The crime reporter who survived an assassination attempt

A Montreal crime journalist found himself at the centre of a violent story when someone shot him six times outside his workplace 18 years ago.

Journalist Michel Auger was shot six times on Sept. 13, 2000 ... and lived

Journalist Michel Auger survived a shooting in the parking lot of the newspaper where he worked. 0:52

Even for a veteran crime reporter, it was a scary story — especially when it left him en route to hospital and his desk cordoned off with police tape.

Michel Auger's colleagues waited for updates on the veteran crime journalist after he was shot in the parking lot of the newspaper's offices on Sept. 13, 2000. (The National/CBC Archives)

On the morning of Sept. 13, 2000, Michel Auger was ambushed in a parking lot outside the offices of Le Journal de Montréal.

He was shot six times in the back by a shooter who fled the scene. Auger used his own cellphone to call 911.

Police found a gun, a silencer and a stolen car two blocks from the scene of the shooting. The same vehicle had been seen in the parking lot when Auger was hit.

In hospital, he was guarded by police — and his exact whereabouts were kept secret for security reasons.

The attack came just a day after the paper published a story Auger had written, which analyzed a spate of killings involving members of organized crime.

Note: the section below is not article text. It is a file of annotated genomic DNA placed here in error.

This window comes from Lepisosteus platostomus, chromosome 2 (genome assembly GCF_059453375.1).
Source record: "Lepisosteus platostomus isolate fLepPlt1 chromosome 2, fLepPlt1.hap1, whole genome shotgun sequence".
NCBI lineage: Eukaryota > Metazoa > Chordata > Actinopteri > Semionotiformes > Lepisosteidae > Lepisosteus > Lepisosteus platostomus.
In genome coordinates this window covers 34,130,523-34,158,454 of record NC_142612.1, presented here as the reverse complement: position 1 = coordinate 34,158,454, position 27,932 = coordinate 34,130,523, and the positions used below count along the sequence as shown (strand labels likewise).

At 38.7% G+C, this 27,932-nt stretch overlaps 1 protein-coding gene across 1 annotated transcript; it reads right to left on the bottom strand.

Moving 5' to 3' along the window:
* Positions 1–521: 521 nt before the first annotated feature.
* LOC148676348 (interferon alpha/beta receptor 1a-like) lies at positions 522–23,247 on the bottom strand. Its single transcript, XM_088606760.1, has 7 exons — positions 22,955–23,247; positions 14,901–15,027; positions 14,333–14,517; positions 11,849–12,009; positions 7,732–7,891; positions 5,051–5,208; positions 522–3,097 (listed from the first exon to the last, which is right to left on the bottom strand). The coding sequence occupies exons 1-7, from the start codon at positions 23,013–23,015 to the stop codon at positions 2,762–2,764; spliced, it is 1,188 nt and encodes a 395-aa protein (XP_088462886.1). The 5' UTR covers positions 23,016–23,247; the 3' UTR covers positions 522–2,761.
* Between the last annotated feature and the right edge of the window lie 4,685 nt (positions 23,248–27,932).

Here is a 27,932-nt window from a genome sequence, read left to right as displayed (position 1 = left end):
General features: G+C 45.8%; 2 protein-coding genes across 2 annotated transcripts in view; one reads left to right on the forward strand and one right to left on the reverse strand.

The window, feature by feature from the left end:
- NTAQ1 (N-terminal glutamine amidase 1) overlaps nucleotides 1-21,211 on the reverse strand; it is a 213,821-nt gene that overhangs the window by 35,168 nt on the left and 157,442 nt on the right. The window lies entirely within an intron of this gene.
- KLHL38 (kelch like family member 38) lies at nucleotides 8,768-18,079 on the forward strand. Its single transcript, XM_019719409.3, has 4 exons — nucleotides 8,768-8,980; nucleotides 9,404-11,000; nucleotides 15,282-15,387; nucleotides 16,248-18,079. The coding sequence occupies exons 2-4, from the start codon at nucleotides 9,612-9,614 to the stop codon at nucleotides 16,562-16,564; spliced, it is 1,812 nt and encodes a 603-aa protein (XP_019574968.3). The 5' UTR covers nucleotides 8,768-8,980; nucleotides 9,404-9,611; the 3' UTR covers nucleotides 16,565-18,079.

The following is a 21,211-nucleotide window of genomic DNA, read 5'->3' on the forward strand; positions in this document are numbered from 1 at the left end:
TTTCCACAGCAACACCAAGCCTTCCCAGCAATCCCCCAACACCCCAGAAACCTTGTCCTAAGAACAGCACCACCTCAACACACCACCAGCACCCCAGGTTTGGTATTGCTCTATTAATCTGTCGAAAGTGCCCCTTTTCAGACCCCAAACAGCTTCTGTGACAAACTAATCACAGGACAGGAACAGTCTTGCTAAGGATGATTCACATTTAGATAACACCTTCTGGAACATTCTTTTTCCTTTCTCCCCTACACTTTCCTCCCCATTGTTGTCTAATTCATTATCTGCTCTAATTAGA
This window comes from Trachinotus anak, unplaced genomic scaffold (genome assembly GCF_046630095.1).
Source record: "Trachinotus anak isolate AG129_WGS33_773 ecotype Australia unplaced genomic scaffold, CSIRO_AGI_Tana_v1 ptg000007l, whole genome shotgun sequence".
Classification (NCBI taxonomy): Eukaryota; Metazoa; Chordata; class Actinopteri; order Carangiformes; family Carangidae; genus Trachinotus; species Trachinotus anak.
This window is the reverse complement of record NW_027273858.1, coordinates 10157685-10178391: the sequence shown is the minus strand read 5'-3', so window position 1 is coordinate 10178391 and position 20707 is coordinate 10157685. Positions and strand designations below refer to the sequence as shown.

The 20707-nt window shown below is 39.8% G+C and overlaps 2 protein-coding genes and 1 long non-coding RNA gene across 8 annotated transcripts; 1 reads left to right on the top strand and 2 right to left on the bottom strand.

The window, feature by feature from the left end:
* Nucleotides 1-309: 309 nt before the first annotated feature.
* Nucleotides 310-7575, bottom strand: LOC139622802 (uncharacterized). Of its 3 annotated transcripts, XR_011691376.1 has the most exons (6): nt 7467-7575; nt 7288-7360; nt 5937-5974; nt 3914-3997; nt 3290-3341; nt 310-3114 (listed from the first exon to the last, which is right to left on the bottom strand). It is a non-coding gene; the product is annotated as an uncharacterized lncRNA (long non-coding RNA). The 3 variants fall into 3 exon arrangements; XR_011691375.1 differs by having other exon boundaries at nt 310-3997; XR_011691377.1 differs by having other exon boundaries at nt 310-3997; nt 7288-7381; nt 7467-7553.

Twenty police officers were involved in the investigation into the shooting, according to CBC's The National. Investigators viewed the attack as an attempted murder.

"It wasn't a message being sent, a threat being sent, an intimidation — they wanted to kill Mr. Auger," said Montreal police Commander André Boucher.

'It's not like being a political reporter'

Michel Auger's desk at Le Journal de Montréal is seen with police tape around it on the day he was shot by an assailant in the newspaper's parking lot. (The National/CBC Archives)

During his three decades as a crime reporter, Auger had dealt with threats in the past and knew the risks involved with his work.

"It's not a question of being afraid, but it's not like being a political reporter," Auger said, when speaking in French with a reporter the day before he was shot.

The incident marked at least the third time a crime reporter had been shot in Quebec — with prior incidents seeing a reporter shot in the legs in 1995 and another reporter was shot inside a newspaper office in 1973.

Not what he'd expected

Two months after Auger was shot, he agreed to speak to the CBC's Lynda Calvert about the attack. He said he never thought his work would put him at risk of death.

Two months after being attacked, Michel Auger talks to CBC News about the incident. 0:32

"I always thought that there was a possibility — a vague possibility — of violence," said Auger, who admitted to feeling surprised to survive the attack.

Auger would return to work as a reporter and later retired from his job at the newspaper in 2006.

A man who provided the weapon used to shoot Auger would serve time in jail. But as of the time of Auger's retirement, the person who shot him had not yet been brought to justice.